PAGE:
So, in case you haven't heard or don't reside on planet Earth, Beyoncé broke the Internet with the recent release of her visual album, Lemonade. After dropping an ominous teaser trailer that gave away nothing, but hinted at much more, millions of fans (and likely even haters) flocked to watch her latest experiment — an artistic, visual album interlaced with poetry and music — unfold on Saturday night.
The world sat back and soaked up every minute of the hour-long peek into Mrs. Carter's personal life. They witnessed her diary being thrown open for all to read, leaving no pages or footnotes unturned. Beyoncé and Jay Z are normally very discreet about the details of their personal lives, so to be allowed into something so private, so intimate and so raw is a treat that is too hard to resist (and not watch on repeat).
Social media has exploded with theories, with many arguing this is just another well-executed ploy by the Carters, and their marriage was never in danger. They believe Jay and Bey are just as in love as ever, sitting atop their thrones, laughing all the way to the bank as the success of Lemonade continues to explode.
Coincidentally, the release of Bey's athletic line, Ivy Park, was also announced not too long ago. There is no doubt sales are sure to skyrocket. Perhaps she is just that good, and this is all a dark fairytale spun from music and visual imagery into the gold of a convincing tall tale.
However, I can't help but think there is truth behind her story because the details and the emotions are far too accurate. They're almost uncomfortably honest, and some are far too relatable.
I was also once a character in my very own nightmare. There was a Becky with the good hair, though she answered to another name (and she definitely didn't have good hair). I was captivated by the visual imagery Beyoncé used to describe the 11 stages from grief to rebirth, and I was amazed by her illustration of how the pain of betrayal seeps into every crack, causing a once-confident woman to break under the guise of deemed unworthiness.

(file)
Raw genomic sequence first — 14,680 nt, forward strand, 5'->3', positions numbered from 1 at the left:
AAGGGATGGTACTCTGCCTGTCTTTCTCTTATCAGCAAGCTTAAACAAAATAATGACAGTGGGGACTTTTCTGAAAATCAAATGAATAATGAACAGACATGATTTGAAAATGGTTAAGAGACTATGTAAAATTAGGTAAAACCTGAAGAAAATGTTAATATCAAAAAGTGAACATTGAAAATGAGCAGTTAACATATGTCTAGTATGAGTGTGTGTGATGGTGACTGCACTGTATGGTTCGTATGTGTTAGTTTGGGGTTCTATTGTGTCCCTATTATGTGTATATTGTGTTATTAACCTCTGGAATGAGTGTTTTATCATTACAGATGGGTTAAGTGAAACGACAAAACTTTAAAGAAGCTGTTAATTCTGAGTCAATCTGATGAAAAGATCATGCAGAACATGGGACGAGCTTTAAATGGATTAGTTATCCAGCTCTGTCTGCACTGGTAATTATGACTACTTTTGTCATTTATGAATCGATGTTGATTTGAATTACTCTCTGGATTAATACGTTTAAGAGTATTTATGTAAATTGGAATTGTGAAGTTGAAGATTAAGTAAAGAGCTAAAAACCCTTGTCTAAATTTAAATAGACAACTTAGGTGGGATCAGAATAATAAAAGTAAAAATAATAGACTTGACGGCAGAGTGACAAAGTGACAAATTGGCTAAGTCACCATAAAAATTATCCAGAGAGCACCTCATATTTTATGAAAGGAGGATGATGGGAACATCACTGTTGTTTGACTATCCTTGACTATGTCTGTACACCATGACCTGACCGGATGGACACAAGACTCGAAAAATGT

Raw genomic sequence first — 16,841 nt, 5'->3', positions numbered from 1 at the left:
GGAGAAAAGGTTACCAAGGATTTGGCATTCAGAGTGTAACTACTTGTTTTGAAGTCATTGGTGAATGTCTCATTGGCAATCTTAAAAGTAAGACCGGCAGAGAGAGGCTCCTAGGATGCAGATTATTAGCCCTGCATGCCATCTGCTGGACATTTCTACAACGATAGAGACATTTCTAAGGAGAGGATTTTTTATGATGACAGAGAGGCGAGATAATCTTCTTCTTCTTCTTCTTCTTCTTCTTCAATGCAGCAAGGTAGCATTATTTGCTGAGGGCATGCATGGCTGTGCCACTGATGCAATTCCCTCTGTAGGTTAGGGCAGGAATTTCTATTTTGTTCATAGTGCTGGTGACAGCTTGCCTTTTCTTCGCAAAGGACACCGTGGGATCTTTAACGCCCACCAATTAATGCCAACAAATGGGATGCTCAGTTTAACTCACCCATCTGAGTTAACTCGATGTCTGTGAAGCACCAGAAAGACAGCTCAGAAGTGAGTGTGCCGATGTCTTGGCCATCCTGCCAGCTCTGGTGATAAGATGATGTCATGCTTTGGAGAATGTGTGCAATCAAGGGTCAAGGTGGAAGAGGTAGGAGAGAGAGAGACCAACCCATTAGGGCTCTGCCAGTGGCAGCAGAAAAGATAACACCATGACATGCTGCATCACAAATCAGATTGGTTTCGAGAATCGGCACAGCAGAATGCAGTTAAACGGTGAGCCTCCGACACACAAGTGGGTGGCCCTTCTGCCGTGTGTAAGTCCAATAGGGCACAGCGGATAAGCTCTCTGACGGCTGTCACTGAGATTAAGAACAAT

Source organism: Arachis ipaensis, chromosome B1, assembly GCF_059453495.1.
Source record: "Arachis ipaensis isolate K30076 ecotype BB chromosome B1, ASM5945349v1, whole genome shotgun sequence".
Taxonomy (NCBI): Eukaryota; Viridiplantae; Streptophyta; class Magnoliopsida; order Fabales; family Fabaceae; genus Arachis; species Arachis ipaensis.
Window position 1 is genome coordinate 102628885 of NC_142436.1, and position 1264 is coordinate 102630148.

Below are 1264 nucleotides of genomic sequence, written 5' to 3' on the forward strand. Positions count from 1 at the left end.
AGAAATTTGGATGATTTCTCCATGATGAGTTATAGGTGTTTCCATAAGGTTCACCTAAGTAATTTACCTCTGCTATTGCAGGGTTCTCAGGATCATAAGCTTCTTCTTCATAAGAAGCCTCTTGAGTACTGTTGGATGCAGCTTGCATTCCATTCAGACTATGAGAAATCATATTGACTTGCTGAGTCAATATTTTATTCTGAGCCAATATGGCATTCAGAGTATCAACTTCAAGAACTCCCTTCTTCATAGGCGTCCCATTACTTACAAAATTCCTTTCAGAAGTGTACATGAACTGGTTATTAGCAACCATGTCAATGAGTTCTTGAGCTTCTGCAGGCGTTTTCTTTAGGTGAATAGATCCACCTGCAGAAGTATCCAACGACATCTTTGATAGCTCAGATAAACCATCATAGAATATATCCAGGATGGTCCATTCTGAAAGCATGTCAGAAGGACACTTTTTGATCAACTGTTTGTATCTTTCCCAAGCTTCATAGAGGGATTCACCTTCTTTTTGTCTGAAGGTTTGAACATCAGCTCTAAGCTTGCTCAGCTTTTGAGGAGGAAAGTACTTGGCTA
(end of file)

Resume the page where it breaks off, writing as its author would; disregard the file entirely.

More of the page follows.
At one point, she gasps out, "Are you cheating on me?" The water fills her lungs, rendering her breathless. Some describe it as too dark, but not me.
The year 2009 was my Lemonade, though I wish I had looked half as fierce as Beyoncé while I wore my pain. My stages were crazy, jealous, unworthy, stupid, feeble, weak, broken and ruined. Pain is dark, heartbreak is dark, but betrayal is the darkest.
Betrayal forever changes you as a person. You will heal, but you will not forget. When someone who you loved and trusted betrays you, it's a swift punch to the stomach you never quite recover from. The breath that gets knocked out of your lungs is replaced by something much heavier, and it becomes harder to inhale. Betrayal takes you to a very dark place, and nightmares take different shapes.
There are lots of Beckys with the good hair in the world. Bey showed us that even she is beautifully, darkly human, and emotion really knows no logic. Lemonade perfectly illustrates the beauty and the pain that is love, and it proves none of us are exempt.
My marriage did not survive, and it didn't ever have a chance. My nightmare did have a happy ending, as I grew exponentially stronger as a person from having experienced what I did. But, it just took me time to appreciate the value of the lessons I learned. The pain I once wore is now a badge of strength.
As for Bey, it appears she has chosen to forgive Jay and allow their relationship to experience a rebirth.
Whether you loved Lemonade, or you're sick of hearing of the music mogul's latest move, there's one thing we all know for certain. Beyoncé Giselle Knowles-Carter is a smart, strong icon of a woman. Not to mention, she's also a marketing genius.
As a survivor of betrayal, she has risen through the depths of her heartbreak to share her message and empower others who feel broken. As usual, Bey forces us to look in the mirror and remember how flawless we are. She reminds us we are more than worthy. We are strong, and we are beautiful. Long live the Queen.
Until we have seen someone's darkness, we don't really know who they are. Until we have forgiven someone's darkness, we don't really know what love is.
— Marianne Williamson